New age media used to market properties illegally

Illegal property brokers and marketing companies are turning to new age media such as websites and applications to encourage landlords to use their services instead of real estate agents, said the Board of Valuers, Appraisers, and Estate Agents Malaysia (BOVAEA).

BOVAEA president, Tuan Haji Faizan Abdul Rahman (pictured) said such incidents have increased in view of the current challenging market in a press conference yesterday.

This new threat was discovered during a six-month campaign dubbed C.A.M.P (Cheating, Absconding, Misinterpretation and Profiteering), which encapsulates the four main methods used by illegal brokers. C.A.M.P was launched last year in August by BOVAEA.

“We have even discovered one highly recognised public listed company in the information technology (IT) industry that had started a property portal to promote and sell a developer’s product, and received fees for the transactions,” said BOVAEA’s chairman, Eric Lim who was also present at the press conference.

BOVAEA Estate Agency Practice committee member K Soma Sundram noted there is no harm in using websites or applications to promote a product for advertorial purposes, but if transactions were made and commissions were received, then it means that the law has been broken.

“Unregistered negotiators have not gone through the necessary training to understand the proper process of selling off a property and the correct way to do it,” Soma said.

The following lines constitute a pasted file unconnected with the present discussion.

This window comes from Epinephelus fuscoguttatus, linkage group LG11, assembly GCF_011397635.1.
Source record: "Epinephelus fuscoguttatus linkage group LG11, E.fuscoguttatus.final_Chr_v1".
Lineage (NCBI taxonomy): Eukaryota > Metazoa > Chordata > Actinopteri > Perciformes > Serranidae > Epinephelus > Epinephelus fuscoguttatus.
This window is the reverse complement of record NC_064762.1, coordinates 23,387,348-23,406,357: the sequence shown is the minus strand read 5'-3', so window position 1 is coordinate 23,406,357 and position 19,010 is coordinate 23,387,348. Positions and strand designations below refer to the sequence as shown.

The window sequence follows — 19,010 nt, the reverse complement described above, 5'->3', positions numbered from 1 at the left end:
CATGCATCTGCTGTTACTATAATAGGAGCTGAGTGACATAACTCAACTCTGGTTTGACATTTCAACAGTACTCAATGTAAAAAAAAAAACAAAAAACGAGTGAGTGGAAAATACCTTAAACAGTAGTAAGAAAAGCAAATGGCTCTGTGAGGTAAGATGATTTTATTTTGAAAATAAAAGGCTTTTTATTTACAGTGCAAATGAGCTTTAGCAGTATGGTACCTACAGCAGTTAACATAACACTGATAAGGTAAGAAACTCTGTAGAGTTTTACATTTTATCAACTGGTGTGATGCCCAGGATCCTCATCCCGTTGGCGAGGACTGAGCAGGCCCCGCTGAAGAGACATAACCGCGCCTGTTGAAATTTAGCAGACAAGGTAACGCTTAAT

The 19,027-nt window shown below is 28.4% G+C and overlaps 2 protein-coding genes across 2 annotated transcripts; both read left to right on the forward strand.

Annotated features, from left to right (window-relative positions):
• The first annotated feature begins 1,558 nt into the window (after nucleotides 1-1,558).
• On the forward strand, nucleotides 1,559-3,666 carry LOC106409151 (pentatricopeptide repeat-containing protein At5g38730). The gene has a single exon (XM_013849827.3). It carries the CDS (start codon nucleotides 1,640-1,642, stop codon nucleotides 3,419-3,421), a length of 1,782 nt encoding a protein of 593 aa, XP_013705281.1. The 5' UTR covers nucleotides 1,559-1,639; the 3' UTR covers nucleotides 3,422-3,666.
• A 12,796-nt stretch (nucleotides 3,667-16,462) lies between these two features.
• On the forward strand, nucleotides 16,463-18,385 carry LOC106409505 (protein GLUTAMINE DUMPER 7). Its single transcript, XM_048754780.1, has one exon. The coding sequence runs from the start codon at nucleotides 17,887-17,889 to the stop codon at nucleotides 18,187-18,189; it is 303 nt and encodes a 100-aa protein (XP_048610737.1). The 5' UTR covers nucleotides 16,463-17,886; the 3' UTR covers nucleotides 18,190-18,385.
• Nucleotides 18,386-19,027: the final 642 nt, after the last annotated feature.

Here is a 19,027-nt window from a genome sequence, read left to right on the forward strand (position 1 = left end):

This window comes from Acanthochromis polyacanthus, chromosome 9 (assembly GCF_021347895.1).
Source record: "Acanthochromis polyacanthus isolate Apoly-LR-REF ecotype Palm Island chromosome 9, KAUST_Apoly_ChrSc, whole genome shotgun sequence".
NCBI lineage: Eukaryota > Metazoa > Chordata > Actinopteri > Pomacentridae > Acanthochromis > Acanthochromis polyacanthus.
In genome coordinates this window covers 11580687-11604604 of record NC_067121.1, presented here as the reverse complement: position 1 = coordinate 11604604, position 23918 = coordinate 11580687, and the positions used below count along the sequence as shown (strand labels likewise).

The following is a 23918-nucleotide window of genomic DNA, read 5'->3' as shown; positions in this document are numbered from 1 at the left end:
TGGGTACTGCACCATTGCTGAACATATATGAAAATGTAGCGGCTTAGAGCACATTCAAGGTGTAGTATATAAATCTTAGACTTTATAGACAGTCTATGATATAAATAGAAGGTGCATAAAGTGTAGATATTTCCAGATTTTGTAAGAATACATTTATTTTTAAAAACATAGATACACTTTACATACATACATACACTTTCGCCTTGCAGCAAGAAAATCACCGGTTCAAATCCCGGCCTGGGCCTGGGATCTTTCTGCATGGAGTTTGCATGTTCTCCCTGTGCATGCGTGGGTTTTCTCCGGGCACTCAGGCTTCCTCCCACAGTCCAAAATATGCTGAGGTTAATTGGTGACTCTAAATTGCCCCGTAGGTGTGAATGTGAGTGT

Soma also addressed the illegal brokers' replication of the red lanyard and tag worn by registered estate negotiators (REN) to fool the public.

“One way to recognize if they are RENs is to look for a QR (Quick Response) code on their tags. You can scan the code with your handphone, which will then lead you to our board’s website to identify if they are registered under the board,” explained Soma.

Haji Faizan noted that only registered real estate agents as specified in section 22C of the Valuers, Appraisers and Estate Agents Act can act as agents in selling, purchasing, letting or renting of any properties.

He added that some of the punishments include removing the agents' names from the registry, suspension of practice, admonishment and/or fine.

“The board is currently actively working with the police and the Attorney General chambers to take action,” he said.

Those found guilty under Section 30 of the act is liable to a fine not exceeding RM300,000 or imprisonment for a term not exceeding three years or both.

“For some developers that are making millions or billions in deals, they may feel that the RM300,000 fine is a small amount compared with the profit. But, they need to remember there is a possibility of jail time, and nobody wants that,” Lim told

Haji Faizan emphasised that the board’s objective is to protect the public against illegal brokers.

“If you [the public] engage a registered real estate agent or negotiator, then BOVAEA can take action if there is a dispute. However, illegal brokers and firms that are not registered with the board do not have a record with us, and it is very difficult for us to help them when disputes happen,” he noted.

Haji Faizan added that the board will meet with the Real Estate and Housing Developers Association sometime this month to ensure that those appointed by the developers are registered agents.

“Since the launch of our campaign, we have noticed a drop in con cases. We will keep working towards curbing this illegal activity,” said Lim. - The Edge Property